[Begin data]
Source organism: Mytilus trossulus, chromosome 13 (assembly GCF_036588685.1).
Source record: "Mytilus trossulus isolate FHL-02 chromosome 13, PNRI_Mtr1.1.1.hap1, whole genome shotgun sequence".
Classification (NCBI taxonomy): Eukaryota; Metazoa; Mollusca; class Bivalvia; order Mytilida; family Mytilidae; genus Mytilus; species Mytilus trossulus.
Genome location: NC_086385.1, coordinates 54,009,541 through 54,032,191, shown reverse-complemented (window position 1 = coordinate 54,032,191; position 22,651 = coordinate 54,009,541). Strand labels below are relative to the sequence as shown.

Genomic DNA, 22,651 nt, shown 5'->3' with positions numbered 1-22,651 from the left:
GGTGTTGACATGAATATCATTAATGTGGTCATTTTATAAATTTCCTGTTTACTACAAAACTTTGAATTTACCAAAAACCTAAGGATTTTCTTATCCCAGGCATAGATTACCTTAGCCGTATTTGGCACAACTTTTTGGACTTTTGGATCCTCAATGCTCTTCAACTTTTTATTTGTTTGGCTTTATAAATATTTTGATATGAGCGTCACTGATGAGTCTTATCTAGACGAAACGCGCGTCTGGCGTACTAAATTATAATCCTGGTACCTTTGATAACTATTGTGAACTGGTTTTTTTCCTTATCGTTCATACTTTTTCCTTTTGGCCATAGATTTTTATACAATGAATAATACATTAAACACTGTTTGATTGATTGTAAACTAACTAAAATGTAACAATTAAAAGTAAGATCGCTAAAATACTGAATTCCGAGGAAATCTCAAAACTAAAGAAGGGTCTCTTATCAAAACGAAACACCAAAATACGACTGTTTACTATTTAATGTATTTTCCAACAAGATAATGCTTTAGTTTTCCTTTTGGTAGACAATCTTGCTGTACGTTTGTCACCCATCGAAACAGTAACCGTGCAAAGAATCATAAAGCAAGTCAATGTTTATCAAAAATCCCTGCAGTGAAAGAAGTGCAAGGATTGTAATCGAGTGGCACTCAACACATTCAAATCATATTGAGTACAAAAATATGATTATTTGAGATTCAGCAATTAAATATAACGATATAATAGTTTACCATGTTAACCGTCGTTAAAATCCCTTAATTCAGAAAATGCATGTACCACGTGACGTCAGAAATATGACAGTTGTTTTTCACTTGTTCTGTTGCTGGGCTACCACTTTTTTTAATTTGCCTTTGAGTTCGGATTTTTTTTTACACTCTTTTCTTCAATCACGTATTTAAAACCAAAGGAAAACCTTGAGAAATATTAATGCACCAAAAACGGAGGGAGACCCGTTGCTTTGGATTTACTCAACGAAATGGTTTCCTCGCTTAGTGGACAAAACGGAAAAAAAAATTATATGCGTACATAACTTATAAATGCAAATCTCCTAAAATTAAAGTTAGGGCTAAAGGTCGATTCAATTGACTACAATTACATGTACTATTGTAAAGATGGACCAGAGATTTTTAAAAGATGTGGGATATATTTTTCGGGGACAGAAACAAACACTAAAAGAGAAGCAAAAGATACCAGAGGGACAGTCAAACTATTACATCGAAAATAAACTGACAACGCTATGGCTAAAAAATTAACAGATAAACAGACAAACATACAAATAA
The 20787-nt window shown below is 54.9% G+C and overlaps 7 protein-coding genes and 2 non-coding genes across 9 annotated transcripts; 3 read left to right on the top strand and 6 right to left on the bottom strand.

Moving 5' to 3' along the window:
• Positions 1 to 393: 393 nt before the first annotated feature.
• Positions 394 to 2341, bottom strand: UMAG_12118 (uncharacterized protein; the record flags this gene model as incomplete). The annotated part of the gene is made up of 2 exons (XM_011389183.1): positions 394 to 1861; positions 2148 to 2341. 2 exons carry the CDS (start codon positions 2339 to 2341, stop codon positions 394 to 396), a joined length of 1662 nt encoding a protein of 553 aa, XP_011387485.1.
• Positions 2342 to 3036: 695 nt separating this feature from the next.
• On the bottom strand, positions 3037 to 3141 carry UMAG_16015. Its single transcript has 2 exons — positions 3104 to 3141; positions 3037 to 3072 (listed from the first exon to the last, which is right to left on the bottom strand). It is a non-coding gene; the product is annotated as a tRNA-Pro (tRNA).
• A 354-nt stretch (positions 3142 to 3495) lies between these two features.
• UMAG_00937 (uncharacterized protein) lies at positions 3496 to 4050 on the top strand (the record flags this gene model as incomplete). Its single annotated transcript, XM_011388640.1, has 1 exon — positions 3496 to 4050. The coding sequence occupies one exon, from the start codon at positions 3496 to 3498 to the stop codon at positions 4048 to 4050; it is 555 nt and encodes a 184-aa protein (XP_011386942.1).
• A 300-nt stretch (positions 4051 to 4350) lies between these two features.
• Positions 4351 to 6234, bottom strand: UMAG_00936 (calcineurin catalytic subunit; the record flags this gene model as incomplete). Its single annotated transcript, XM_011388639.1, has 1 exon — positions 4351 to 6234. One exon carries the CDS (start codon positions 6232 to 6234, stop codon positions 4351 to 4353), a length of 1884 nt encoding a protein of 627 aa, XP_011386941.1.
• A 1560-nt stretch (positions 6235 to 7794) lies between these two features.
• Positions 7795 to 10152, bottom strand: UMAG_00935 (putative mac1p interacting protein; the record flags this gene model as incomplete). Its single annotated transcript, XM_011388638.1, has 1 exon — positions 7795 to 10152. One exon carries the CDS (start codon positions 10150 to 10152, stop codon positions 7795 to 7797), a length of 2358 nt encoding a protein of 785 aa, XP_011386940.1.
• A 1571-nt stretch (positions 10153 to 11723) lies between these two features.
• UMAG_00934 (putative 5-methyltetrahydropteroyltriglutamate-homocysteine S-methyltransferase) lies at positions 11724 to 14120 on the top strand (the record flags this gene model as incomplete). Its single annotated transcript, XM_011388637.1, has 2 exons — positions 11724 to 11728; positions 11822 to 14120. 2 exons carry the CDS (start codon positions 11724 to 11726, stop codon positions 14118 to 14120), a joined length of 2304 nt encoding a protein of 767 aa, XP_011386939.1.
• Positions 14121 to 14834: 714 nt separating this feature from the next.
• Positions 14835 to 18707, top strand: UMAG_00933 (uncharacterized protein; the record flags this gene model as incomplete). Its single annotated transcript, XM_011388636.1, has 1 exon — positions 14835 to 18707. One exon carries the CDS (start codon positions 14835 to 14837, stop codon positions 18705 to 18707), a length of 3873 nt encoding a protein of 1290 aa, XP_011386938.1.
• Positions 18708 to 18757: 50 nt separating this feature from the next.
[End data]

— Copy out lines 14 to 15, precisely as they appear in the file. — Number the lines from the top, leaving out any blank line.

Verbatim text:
• UMAG_00937 (uncharacterized protein) lies at positions 3496 to 4050 on the top strand (the record flags this gene model as incomplete). Its single annotated transcript, XM_011388640.1, has 1 exon — positions 3496 to 4050. The coding sequence occupies one exon, from the start codon at positions 3496 to 3498 to the stop codon at positions 4048 to 4050; it is 555 nt and encodes a 184-aa protein (XP_011386942.1).
• A 300-nt stretch (positions 4051 to 4350) lies between these two features.